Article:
Candle ceremony at Ganga Aarti in Varanasi

The business of death

Hooting cars, blasting rickshaws and mopeds and screeching bicycle bells combine to create a deafening noise potpourri that torments my drumming field. Varanasi – the holy city on the Ganges and the holiest city of Hinduism! And it’s so unbearably loud in the city center that I have to hold my ears more often. I long for the silence of the Nepalese mountains. That the city is so busy, is not surprising, if you look back on their long history. Varanasi is one of the oldest continuously inhabited cities in the world. According to Hindu mythology, Varanasi was founded by Shiva, one of the three main gods of Hinduism. He had torn off one of the five heads of other main god Brahma. Later, when Shiva visited the place where Varansi would later emerge, Shiva lost the head of Brahma. The head fell to the ground and disappeared. Therefore, Varanasi is considered a very sacred site. Historical sources indicate that the city was founded by Kashya, the son of Suhotra, around 1200 BC.

Pilgrims from all over the world visit Varanasi to purify themselves of sins in the sacred river of the goddess Ganga. At the numerous ghats, the famous river promenades, hundreds of residents are starting to bathe at 6 o’clock in the morning to wash themselves. In addition, priests perform the so-called ‘Ganga Aarti Puja’, a ritual to pay homage to the Ganges. This is celebrated both at sunrise and at sunset. Especially in the evening, thousands of people join the event. Locals and tourists alike are inspired by the atmospheric ceremony on the Ganges. Priests lift burning Aarti candle lamps into the air and pay homage to Ganga. Hundreds of colorfully painted boats full of tourists watch the action from the river. On land, countless children sell floating candle offerings with flowers. Gradually, more and more of these candles are floating down the river. It seems like from old tales, where the souls of the deceased embark on their journey into the realm of the dead.

A special place is the so-called burning ghat, where the dead are burned on woodpiles. To die in Varanasi is something very special for the Hindus, as they can leave the cycle of death and rebirth. Visiting these ghats is worthwhile. The corpse is wrapped in golden linen and carried by prayers of the male relatives through the narrow streets of the ancient town. Cars can not access the ghats as the streets of the old town are too narrow. At the ghat the dead body is dipped in the Ganges and placed on a pile of wood. The wood was weighed exactly and rubbed with ghee, so that it would burn well. The cremation can take up to three hours. Women are not allowed at this place. In the past, women repeatedly plunged into the pyres of their deceased men. In order to free the soul of the deceased from all secular fetters, the male relatives throw a jug filled with Ganges water over their shoulders and then leave the place without looking back. With this, all ties are dissolved.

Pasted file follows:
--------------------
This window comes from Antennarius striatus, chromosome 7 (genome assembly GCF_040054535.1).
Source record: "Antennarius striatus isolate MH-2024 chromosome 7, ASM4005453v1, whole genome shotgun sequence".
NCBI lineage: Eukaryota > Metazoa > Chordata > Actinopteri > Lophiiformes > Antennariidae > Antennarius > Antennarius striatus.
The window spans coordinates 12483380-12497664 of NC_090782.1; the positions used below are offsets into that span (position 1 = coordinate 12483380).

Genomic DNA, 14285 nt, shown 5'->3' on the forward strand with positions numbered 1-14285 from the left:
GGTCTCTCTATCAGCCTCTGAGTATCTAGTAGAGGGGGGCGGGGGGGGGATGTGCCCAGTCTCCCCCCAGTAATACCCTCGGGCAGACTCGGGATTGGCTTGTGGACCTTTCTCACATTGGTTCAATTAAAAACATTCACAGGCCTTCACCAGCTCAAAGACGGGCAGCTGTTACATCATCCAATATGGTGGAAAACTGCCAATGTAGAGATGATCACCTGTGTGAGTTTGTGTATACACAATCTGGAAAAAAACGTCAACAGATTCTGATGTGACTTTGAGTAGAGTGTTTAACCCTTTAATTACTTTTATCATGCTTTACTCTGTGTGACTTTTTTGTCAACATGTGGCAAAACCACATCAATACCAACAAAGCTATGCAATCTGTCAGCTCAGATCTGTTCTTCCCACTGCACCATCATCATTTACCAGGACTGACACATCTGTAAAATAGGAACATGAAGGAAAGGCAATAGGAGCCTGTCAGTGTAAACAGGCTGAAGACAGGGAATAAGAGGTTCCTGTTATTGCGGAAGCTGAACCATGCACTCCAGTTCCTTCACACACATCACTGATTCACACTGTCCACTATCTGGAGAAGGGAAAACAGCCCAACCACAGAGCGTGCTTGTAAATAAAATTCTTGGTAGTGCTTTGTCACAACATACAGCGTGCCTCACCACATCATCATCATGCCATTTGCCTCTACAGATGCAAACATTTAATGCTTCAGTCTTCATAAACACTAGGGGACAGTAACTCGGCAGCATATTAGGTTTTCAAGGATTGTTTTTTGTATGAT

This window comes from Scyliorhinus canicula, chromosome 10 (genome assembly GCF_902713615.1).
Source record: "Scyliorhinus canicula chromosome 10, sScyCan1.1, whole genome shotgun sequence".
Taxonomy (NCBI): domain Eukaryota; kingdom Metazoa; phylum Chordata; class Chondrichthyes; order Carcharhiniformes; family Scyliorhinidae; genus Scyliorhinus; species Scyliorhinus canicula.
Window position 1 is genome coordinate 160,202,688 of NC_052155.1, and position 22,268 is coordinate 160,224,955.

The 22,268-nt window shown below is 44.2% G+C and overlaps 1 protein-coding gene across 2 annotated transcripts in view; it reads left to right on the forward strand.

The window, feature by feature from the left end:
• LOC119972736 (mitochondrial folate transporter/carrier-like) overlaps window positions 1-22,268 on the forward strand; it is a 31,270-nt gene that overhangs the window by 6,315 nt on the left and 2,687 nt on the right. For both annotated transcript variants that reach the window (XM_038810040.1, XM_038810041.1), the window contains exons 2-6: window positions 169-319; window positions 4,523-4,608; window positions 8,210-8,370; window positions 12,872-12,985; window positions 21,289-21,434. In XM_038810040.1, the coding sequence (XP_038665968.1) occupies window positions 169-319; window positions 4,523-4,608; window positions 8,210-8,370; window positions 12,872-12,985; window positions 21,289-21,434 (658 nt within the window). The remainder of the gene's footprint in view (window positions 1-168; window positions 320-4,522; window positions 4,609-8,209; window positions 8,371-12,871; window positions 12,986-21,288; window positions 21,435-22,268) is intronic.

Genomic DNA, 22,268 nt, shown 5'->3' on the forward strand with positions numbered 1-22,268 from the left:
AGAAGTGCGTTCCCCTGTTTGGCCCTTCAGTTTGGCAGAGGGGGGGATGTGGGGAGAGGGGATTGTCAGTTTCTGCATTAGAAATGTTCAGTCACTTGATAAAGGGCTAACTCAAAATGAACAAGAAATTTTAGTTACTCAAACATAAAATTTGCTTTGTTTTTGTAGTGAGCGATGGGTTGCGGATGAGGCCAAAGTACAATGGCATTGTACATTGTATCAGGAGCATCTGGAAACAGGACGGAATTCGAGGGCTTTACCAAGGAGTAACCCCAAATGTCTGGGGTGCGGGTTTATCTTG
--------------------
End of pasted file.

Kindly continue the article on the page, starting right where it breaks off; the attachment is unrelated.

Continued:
The fact that apart from the spiritual aspect death is a business like others, is shown by several things. Depending on the type of wood used, the price for the funeral can be multiplied. Sandalwood is the most expensive and costs up to 20,000 rupees per kg. For a funeral about 100kg of wood is needed. One kilogram of normal wood costs about 600-800 Rupee – about 10 Euro. Furthermore, the ashes of the cremated are sifted similar to the gold diggers before being released into the Ganges in search for gold teeth and jewelry. The findings are shared among the workers and the owner of the ghat. Tourists are also a good source of income, as we have experienced first-hand. In addition to the usual boat trips to the ghat, there are local workers who offer themselves as a free tour guide to ask for a “donation” afterwards. This may be intrusive, but I learned a lot about the ceremony from such a guide.

One of the most important rules at the ghat, however, is the prohibition to take pictures. If you do not stick to it, you can experience unpleasant situations, even if you are still a long way from the ghat and its happenings. I stood with my German companion on an adjacent ghat and took  panoramic pictures of the ghats. There were no detail or close-ups and no burnings visible. In our view, we followed the prohibitions. Still, two men cameran after us, demanding that each of us has to pay 2000 rupee. A heated discussion followed. Our apologies and the offer to delete the photos were ignored. We felt proverbially threatened. They stood in our way and allegedly phoned the police or the ghats leader. That was not very clear. We then left quickly and purposefully and immersed in the narrow streets of the ancient town to shake off possible pursuers. We suspected that these were only wood sellers who sensed an extra income. Later we visited the ghat via another access.

In the end, the Indians are not unpleasant or intrusive but enterprising.

This attitude helps a lot to understand the behavior and the country. They have other limits in dealing with people and in terms of privacy and closeness. A friendly, no, thank you is quickly accepted. If not, a good portion of ignorance will help to deal with annoying situations. If internalized traveling India is relatively relaxed.